However, having found that evidence in the record supports the findings of fact related to the stepchildren, we must consider whether these findings in turn support the Commission’s conclusions of law, both as to them and as to the wife. The Commission found the stepchildren substantially dependent on decedent, and thus concluded that they were conclusively presumed to have been wholly dependent on decedent’s income, as children pursuant to N.C. Gen. Stat §97-39. Thus, they were entitled to the benefits provided by N.C. Gen. Stat. §97-38. This conclusion is fully supported by the Commission’s findings.
Thus, because the evidence in the record supports the Commission’s findings of fact, because those findings in turn support the Commission’s conclusions of law, and because the Commission correctly applied the law, we reject appellants’ arguments and conclude that the Commission properly awarded compensation to Danielle Rohde, and to Allen and Andrew Hanner.
However, the evidence in the record of decedent’s financial support of Ms. Goodrich is nearly identical to that relied on by the Commission in making its findings regarding the stepchildren. The Commission made findings that Ms. Goodrich earned $667.00 in 1998 and $1730.00 in 1999, and that decedent provided $28,496.00 of the household’s income in 1998. The Commission found that the total household expenses for Ms. Goodrich and the three stepchildren between the separation in 28 August 1998 and decedent’s death 9 November 1999 were approximately $31,000.00. Each of these findings is supported by evidence in the record. The Commission made no findings about any other source of income or support for Ms. Goodrich.
The Commission’s finding 12, that Ms. Goodrich was not a widow under N.C. Gen. Stat. §97-39, is actually a mixed finding of fact and conclusion of law. A person can qualify as a widow in one of three ways: “the decedent’s wife (1) living with or (2) dependent for support on him at the time of his death; or (3) living apart for justifiable cause or by reason of his desertion at such time.” N.C. Gen. Stat. §97-39 (1999) (emphasis added). We believe that by using the word “or” before method two, the General Assembly intended that the wife can qualify as widow if she is actually dependent on decedent whether or not living with him. In method three she qualifies if she is living apart for justifiable cause or desertion, whether or not dependent. Here, the evidence and the Commission’s findings reflect that Ms. Goodrich was living apart from decedent at the time of his death. However, the evidence indicates that decedent provided the great majority of financial support to the household of Ms. Goodrich and her children, even after the separation. The parents urge us to conclude otherwise, contending that the evidence was not sufficiently reliable. This Court does not weigh the credibility of the evidence, that being exclusively the role of the Commission. But, to the extent paragraph 12 finds as fact that Ms. Goodrich was not dependent upon decedent, it is not supported by any evidence in the record. Further, none of the Commission’s other findings support the conclusion that Ms. Goodrich was not financially dependent on decedent, and was not a widow as defined by N.C. Gen. Stat. §97-2(14).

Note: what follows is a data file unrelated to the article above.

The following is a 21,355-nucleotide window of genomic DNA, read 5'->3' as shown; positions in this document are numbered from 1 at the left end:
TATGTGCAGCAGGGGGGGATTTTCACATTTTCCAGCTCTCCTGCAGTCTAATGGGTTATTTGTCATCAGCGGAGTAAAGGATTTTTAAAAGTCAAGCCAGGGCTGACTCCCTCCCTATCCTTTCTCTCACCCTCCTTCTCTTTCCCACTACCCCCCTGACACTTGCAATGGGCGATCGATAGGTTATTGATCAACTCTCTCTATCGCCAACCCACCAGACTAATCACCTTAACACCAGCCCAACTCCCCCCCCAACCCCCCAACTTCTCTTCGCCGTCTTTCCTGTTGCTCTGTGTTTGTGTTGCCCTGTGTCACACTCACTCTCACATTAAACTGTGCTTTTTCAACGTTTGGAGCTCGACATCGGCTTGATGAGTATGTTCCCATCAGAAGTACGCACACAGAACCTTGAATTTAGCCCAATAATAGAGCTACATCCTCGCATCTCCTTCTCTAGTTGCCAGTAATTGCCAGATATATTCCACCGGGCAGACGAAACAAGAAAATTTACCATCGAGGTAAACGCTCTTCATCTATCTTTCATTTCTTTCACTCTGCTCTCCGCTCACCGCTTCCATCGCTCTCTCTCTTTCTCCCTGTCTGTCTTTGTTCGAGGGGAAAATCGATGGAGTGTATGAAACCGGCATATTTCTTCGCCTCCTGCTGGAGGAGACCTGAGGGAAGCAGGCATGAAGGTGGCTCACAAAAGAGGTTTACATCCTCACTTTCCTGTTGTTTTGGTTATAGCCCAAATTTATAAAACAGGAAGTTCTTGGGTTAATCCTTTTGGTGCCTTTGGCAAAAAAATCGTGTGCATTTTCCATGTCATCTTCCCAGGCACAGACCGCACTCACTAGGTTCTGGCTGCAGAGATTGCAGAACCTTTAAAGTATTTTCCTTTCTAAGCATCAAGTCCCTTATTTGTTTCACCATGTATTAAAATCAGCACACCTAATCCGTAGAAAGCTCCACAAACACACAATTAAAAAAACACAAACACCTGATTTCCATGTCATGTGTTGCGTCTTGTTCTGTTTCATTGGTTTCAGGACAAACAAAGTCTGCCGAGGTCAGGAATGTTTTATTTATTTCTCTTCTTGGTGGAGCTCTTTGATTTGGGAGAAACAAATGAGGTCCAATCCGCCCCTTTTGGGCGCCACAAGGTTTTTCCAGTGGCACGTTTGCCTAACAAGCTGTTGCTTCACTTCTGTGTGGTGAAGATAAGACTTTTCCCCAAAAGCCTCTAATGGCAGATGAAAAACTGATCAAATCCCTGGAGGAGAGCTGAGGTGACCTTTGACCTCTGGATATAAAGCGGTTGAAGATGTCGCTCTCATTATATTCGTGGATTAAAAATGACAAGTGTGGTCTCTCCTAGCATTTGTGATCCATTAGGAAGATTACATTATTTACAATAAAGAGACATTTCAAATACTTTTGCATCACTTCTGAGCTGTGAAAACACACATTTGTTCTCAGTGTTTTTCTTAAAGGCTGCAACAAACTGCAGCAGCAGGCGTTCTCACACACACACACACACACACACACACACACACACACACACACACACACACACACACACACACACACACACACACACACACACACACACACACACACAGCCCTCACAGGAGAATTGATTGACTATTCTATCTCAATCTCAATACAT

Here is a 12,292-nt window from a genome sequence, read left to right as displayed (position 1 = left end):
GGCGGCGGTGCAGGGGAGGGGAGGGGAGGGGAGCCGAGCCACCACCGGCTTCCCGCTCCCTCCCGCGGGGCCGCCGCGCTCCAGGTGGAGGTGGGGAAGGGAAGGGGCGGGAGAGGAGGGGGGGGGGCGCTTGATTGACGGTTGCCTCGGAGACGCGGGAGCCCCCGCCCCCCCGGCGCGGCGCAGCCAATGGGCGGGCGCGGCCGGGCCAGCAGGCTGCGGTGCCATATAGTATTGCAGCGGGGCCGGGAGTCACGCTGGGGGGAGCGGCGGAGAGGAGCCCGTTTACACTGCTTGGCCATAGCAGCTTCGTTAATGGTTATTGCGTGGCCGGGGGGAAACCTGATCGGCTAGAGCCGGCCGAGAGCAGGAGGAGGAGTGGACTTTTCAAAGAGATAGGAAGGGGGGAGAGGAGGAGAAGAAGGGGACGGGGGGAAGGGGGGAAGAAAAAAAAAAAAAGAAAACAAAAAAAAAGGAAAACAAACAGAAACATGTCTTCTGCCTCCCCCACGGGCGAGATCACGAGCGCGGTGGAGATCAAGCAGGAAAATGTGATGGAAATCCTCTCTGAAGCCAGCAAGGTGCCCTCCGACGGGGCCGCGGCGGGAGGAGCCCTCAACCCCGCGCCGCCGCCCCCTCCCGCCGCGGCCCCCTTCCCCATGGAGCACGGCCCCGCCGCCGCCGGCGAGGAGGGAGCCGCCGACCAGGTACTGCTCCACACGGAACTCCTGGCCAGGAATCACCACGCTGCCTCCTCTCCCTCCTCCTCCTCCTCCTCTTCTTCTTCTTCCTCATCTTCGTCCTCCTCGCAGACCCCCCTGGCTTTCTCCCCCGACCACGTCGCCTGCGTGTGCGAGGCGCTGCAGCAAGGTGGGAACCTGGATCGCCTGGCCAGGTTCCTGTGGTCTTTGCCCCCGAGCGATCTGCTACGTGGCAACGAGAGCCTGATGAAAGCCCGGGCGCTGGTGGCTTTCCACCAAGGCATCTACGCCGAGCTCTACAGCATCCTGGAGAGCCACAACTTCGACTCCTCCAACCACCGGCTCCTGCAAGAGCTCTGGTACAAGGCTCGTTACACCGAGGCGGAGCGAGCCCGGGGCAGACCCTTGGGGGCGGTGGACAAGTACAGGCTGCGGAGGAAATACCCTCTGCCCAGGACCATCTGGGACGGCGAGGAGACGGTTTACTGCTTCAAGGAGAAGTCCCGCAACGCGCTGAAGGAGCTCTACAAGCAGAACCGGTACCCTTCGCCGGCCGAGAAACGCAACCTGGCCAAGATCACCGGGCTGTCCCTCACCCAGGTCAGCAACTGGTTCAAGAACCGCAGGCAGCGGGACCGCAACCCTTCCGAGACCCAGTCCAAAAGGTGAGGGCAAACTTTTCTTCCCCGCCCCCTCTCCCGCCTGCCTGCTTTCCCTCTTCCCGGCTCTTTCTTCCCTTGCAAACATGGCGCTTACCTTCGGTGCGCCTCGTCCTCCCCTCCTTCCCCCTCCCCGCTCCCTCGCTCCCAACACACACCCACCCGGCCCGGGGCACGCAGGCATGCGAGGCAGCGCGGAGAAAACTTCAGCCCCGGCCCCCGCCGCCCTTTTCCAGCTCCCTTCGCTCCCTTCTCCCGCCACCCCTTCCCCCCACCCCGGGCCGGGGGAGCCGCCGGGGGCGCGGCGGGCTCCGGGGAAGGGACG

Instead, the Commission’s findings indicate that all members of decedent’s household were dependent on decedent’s income for support. Ms. Goodrich earned only a minimal amount of money (less than $3000) in the two years prior to decedent’s death. The record indicates that Ms. Goodrich’s household after the separation may have received some small, irregular support payments from her relatives or from Steve Herring, but there are no findings about any other regular sources of support for Ms. Goodrich.
Further, nothing in the record supports the Commission’s finding that Ms. Goodrich “is not a responsible person and is not competent to manage money.” To the contrary, all of the evidence indicates that before decedent’s death, she paid all of the bills and took care of other business pursuant to a general power of attorney from decedent, and after his death, she continued to pay the bills and manage the household.
In sum, we conclude that there is no evidence in the record to support either the finding that Ms. Goodrich is not a responsible person and is not competent to handle money, or the finding that she was not dependent on decedent at the time of his death. In turn, the findings do not support the conclusion that she was not the widow of decedent because of having actually been dependent on him for support. Thus, we reverse the Commission’s conclusions and award as to Ms. Goodrich and remand for findings and conclusions, consistent with this opinion.
For the reasons set forth above, we affirm the decision of the Industrial Commission as to Danielle Rohde, Andrew Hanner and Allen Hanner, and reverse the Commission’s decision denying compensation to Ms. Goodrich. We remand for further findings of fact and conclusions of law consistent with this opinion, and accordingly, for recalculation of the award.
Affirmed in part, reversed and remanded in part.
Judges TIMMONS-GOODSON and ELMORE concur.